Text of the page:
At the outset, we note that the plain language of Sec. 844(i) does not exclude private residences nor otherwise limit the statute's coverage to properties used for business purposes. Section 844(i) prohibits damage or destruction by means of fire of "any building ... used in interstate or foreign commerce or in any activity affecting interstate or foreign commerce." (emphasis added). The words of a statute must, if at all possible, be given their ordinary meaning. E.g., United States v. Turkette, 452 U.S. 576, 580, 101 S.Ct. 2524, 2527, 69 L.Ed.2d 246 (1981). Applying the plain language of Sec. 844(i), the test of whether the statute covers a building does not depend on whether or not the building is used for a business purpose. Rather, the test depends solely on whether the building is used in interstate commerce or in an activity that affects interstate commerce. If a private residence is used in an activity affecting interstate commerce, the plain language of the statute encompasses that residence whether or not the residence is used for a business purpose.
In Russell v. United States, 471 U.S. 858, 105 S.Ct. 2455, 85 L.Ed.2d 829 (1985), the Supreme Court reached this same conclusion by doing an extensive review of the legislative history of Sec. 844(i). The Court noted that the original version of Sec. 844(i) submitted to Congress expressly limited the statute's reach to property used for "business purposes." The original bill provided:
Whoever maliciously damages or destroys or attempts to damage or destroy, by means of an explosive, any building, vehicle, or other real or personal property used for business purposes by a person engaged in commerce or in any activity affecting commerce shall be imprisoned for not more than ten years or fined not more than $10,000.00, or both.... Hearings on H.R. 17154, H.R. 16699, H.R. 18573 and Related Proposals Before Subcomm. No. 5 of the House Comm. on the Judiciary, 91st Cong., 2d Sess. 30 (1970) (hereinafter Hearings ) (emphasis added).
As the Court in Russell explained, some congressmen expressed concern over limiting the bill to business property. In a colloquy between members of a House Judiciary Subcommittee and Assistant Attorney General Will R. Wilson, Mr. Wilson expressed his belief that the proposed bill would not cover either public buildings or private homes under normal use but was designed to cover only business offices. The subcommittee chairman queried whether the committee wanted to broaden the provision to cover a private dwelling or a church or other property not used in business. Congressman Wylie stated that as far as he was concerned, "we could leave out the words 'for business purposes,' and it would help the situation...." Ultimately, the bill was revised to eliminate the words "for business purposes" from the description of covered property. Russell, 471 U.S. at 861, 105 S.Ct. at 2457 n. 7 (citing Hearings at 300). After reviewing this legislative history, the Court concluded that "the legislative history suggests that Congress at least intended to protect all business property, as well as some additional property that might not fit that description, but perhaps not every private home." Id. at 862, 105 S.Ct. at 2457.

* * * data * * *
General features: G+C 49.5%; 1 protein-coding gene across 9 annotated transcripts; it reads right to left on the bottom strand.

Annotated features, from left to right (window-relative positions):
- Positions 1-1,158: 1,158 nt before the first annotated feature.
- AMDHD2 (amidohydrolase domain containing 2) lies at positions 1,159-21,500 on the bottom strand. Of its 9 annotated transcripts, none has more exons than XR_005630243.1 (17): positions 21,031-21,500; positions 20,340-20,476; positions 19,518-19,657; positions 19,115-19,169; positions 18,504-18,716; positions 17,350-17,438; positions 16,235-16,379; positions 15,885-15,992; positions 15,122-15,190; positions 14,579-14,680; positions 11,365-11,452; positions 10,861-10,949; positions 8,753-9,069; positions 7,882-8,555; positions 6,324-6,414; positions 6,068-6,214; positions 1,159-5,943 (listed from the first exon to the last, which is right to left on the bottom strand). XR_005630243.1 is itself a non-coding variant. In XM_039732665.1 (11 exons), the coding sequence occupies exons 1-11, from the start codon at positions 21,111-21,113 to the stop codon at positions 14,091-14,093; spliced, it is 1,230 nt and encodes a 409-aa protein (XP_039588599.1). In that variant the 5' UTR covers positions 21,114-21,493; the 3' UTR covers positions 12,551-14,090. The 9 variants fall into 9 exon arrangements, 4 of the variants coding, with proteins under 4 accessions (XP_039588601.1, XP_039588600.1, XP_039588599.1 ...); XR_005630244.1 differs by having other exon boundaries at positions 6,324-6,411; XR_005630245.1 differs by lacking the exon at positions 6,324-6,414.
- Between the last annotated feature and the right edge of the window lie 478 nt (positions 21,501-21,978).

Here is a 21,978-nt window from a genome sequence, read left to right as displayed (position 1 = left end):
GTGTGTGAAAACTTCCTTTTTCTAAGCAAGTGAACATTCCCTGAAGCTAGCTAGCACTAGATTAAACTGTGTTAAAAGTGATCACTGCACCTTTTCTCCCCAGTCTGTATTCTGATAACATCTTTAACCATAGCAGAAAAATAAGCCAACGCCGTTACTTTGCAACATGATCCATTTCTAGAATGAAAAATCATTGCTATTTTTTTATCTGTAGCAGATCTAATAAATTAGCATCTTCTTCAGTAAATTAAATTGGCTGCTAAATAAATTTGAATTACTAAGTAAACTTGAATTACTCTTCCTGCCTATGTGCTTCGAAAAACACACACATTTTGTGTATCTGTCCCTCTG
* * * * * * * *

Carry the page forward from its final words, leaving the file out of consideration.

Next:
In order to determine what private residences Congress intended Sec. 844(i) to cover, it is instructive to examine the Court's analysis of how far Congress generally intended Sec. 844(i) to reach. The Court's interpretation of the statute's legislative history demonstrates that limitations on the scope of the statute come not from Congress' intent to limit the statute's coverage, but from Congress' own recognition that there are constitutional limits to the property it can reach. In Russell, the Court reasoned that, "the reference [in Sec. 844(i) ] to '... used in ... any activity affecting interstate or foreign commerce' expresses an intent by Congress to exercise its full power under the Commerce Clause." In reaching this conclusion, the Court focused on the distinction between the phrases "in commerce" and "affecting commerce," both of which are used in Sec. 844(i). The Supreme Court stated that " 'Congress is aware of the "distinction between legislation limited to activities 'in commerce' and an assertion of its full Commerce Clause power as to cover all activity substantially affecting interstate commerce." ' " Id. at 859, 105 S.Ct. at 2456 n. 4. The Court noted that in the floor debates on the final bill, Representative McCullough, the sponsor of the bill, stated that "[t]he committee extended the provision protecting interstate and foreign commerce from the malicious use of explosives to the full extent of our constitutional powers." Id. at 862, 105 S.Ct. at 2457 n. 9 (citing 116 Cong.Rec. 35198). Representative MacGregor stated that "the reach of the law ... is greatly extended by making it unlawful to damage or destroy property which is used in or affects interstate commerce. Nearly all types of property will now be protected by the Federal law." Id. at 862, 105 S.Ct. at 2457 n. 9 (citing 116 Cong.Rec. at 37187). In addition, the final report on the bill stated that "[s]ince the term affecting 'commerce' represents 'the fullest jurisdictional breath constitutionally permissible under the Commerce Clause,' ... this is a very broad provision concerning substantially all business property." Id. at 861, 105 S.Ct. at 2457 n. 8 (citing H.R.Rep. No. 91-1549 pp. 69-70, U.S.Code Cong. & Admin.News pp. 4007, 4046).